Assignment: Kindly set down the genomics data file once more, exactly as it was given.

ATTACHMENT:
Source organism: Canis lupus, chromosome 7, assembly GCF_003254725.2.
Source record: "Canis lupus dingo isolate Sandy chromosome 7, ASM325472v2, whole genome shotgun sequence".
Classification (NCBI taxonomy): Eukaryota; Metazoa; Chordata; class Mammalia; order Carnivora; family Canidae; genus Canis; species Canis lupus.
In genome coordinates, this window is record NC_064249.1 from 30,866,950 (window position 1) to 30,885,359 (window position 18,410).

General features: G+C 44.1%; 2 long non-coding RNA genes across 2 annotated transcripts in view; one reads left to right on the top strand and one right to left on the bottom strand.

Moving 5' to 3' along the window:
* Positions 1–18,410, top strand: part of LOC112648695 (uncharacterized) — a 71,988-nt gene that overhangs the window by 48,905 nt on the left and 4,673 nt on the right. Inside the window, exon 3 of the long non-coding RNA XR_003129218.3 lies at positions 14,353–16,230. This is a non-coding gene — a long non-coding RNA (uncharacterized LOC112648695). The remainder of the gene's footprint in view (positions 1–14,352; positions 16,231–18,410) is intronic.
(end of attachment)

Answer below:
Source organism: Canis lupus, chromosome 7, assembly GCF_003254725.2.
Source record: "Canis lupus dingo isolate Sandy chromosome 7, ASM325472v2, whole genome shotgun sequence".
Classification (NCBI taxonomy): Eukaryota; Metazoa; Chordata; class Mammalia; order Carnivora; family Canidae; genus Canis; species Canis lupus.
In genome coordinates, this window is record NC_064249.1 from 30,866,950 (window position 1) to 30,885,359 (window position 18,410).

General features: G+C 44.1%; 2 long non-coding RNA genes across 2 annotated transcripts in view; one reads left to right on the top strand and one right to left on the bottom strand.

Moving 5' to 3' along the window:
* Positions 1–18,410, top strand: part of LOC112648695 (uncharacterized) — a 71,988-nt gene that overhangs the window by 48,905 nt on the left and 4,673 nt on the right. Inside the window, exon 3 of the long non-coding RNA XR_003129218.3 lies at positions 14,353–16,230. This is a non-coding gene — a long non-coding RNA (uncharacterized LOC112648695). The remainder of the gene's footprint in view (positions 1–14,352; positions 16,231–18,410) is intronic.